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Old 06-01-2007, 09:12 AM   #47
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<BLOCKQUOTE class="ip-ubbcode-quote"><div class="ip-ubbcode-quote-title">quote:</div><div class="ip-ubbcode-quote-content">It's time to stop thinking only about corporate profit and start thinking about whats best for all Americans! </div></BLOCKQUOTE>

And corporate profits are a BAD thing?
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Old 06-01-2007, 09:22 AM   #48
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I can't afford any more free government services.
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Old 06-05-2007, 04:10 PM   #49
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During a Q&A at the recent Berkshire Hathaway annual meeting, the world's second richest man said:

The tax breaks for the wealthy that have been enacted are extraordinary. Most members of the Forbes 400 pay a lower portion of their income in taxes than the receptionist in our office does. That wasn't true 30 years ago"”and it should not be true in a rich society. In 2004, my tax rate was the lowest of anyone among the 15 or 16 people who work in our office. And that wasn't because of any tax shelters I invested in (I don't own any tax shelters) or any special tax advice I got. It's crazy.

The media hasn't conveyed the extent to which the typical individual hasn't shared in the prosperity of the past 10 years as much as the wealthy have.
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Old 06-05-2007, 04:36 PM   #50
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"The tax breaks for the wealthy that have been enacted are extraordinary. Most members of the Forbes 400 pay a lower portion of their income in taxes than the receptionist in our office does."

In absolute numbers that may be true, but in percentage of income, it is totally wrong and gives the wrong impression.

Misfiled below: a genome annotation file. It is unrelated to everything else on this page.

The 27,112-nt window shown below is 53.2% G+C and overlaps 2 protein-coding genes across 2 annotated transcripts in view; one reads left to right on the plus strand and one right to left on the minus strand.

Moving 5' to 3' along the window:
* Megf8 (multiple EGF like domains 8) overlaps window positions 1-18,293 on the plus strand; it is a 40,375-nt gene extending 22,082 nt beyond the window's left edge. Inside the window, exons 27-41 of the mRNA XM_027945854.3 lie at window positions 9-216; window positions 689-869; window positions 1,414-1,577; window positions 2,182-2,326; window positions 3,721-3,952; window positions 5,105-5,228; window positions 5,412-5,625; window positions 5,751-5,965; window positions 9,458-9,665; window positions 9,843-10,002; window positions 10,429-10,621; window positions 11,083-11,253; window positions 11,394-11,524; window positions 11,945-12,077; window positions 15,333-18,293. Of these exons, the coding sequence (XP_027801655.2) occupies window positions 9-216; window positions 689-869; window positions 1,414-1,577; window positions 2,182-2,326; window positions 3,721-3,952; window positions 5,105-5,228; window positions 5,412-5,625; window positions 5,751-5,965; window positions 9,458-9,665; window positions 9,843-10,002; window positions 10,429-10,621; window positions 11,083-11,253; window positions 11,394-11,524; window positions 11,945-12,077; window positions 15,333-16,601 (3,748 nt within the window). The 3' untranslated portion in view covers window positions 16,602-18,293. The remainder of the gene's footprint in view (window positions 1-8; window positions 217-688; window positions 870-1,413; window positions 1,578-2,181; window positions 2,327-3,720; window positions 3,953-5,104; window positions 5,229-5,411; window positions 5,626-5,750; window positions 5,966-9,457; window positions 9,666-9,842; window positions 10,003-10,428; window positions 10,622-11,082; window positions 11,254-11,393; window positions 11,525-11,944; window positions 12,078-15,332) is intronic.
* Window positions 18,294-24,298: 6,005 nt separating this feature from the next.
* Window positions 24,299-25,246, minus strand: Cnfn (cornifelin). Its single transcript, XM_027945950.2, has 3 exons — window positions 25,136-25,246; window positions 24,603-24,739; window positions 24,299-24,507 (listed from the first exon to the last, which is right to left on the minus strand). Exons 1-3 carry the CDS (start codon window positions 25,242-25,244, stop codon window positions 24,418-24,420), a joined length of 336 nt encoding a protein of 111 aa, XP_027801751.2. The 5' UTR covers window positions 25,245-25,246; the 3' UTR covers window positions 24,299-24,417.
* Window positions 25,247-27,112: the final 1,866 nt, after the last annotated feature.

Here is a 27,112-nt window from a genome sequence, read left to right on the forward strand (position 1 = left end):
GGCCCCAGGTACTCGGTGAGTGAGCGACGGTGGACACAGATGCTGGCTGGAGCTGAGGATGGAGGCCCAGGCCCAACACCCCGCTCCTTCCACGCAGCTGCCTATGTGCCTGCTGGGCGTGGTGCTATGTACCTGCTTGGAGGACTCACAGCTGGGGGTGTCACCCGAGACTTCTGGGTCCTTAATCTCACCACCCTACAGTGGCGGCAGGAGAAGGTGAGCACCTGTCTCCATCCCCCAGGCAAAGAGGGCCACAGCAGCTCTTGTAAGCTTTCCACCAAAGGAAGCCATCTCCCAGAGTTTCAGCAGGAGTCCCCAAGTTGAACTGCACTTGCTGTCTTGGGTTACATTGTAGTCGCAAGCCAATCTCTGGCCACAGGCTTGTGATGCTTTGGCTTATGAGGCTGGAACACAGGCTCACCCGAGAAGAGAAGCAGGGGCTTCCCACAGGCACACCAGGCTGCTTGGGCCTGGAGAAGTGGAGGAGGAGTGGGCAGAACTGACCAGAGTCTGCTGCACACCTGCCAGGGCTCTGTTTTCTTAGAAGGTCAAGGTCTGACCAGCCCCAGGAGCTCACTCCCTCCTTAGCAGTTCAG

The wealthy (top 5%) still pay 54.36% of the taxes collected in this country. I pay a very large amount of taxes on the $14,000 Soc Sec I receive every year! Thanks Bill. I have NO deductions.
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Old 06-06-2007, 02:37 AM   #51
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Lets' look at reality and the big picture of people depending on "daddy government" i.e entitlements

April 15, 2007

Who Pays What on Tax Day

by Scott A. Hodge and Brian Phillips
The Tax Foundation


(The following article first appeared in the San Diego Union-Tribune)

It's almost Tax Day and millions of Americans across the country are mumbling and grumbling as they write big fat checks payable to Uncle Sam. Attitudes about paying taxes are consistent. The majority of Americans say their taxes are too high and less than one in 10 say taxes are too low.

This should surprise no one. The federal tax code is a complex abomination that feeds into Americans' anxiety over income security. People are generally uncertain about how much they owe from year to year and show strong cynicism about how the money is spent.

Further, more and more Americans believe they are being taxed unfairly. Americans will typically say that the poor pay very little in taxes and the rich are able to circumvent the system to avoid paying their fair share. As a result, grandstanding about the so-called "middle-class squeeze" is now commonplace among our elected officials.

So who exactly is paying all the taxes?

The truth is that the vast majority of federal income taxes are paid by high-income earners. According to the most recent IRS data available, the top 10 percent of households - with incomes roughly $100,000 or greater - pay roughly 70 percent of all federal income taxes. That share is up from just below 50 percent in 1980. If you include the top quarter of all taxpayers, the share balloons to 85 percent.


Interestingly, the cause of these surging payments by high earners has as much to do with demographics as with tax policy. In 1967, most households in the statistical middle fit the traditional notion of the "middle class" - married couples with children living on the income from one breadwinner.

By contrast, today's statistical middle - people earning between $25,000 and $45,000 - are mostly young and single. People marry later, and they divorce earlier. Forty years ago, middle-income households looked like the family in "Ozzie and Harriet"; today, it is the cast of "Friends."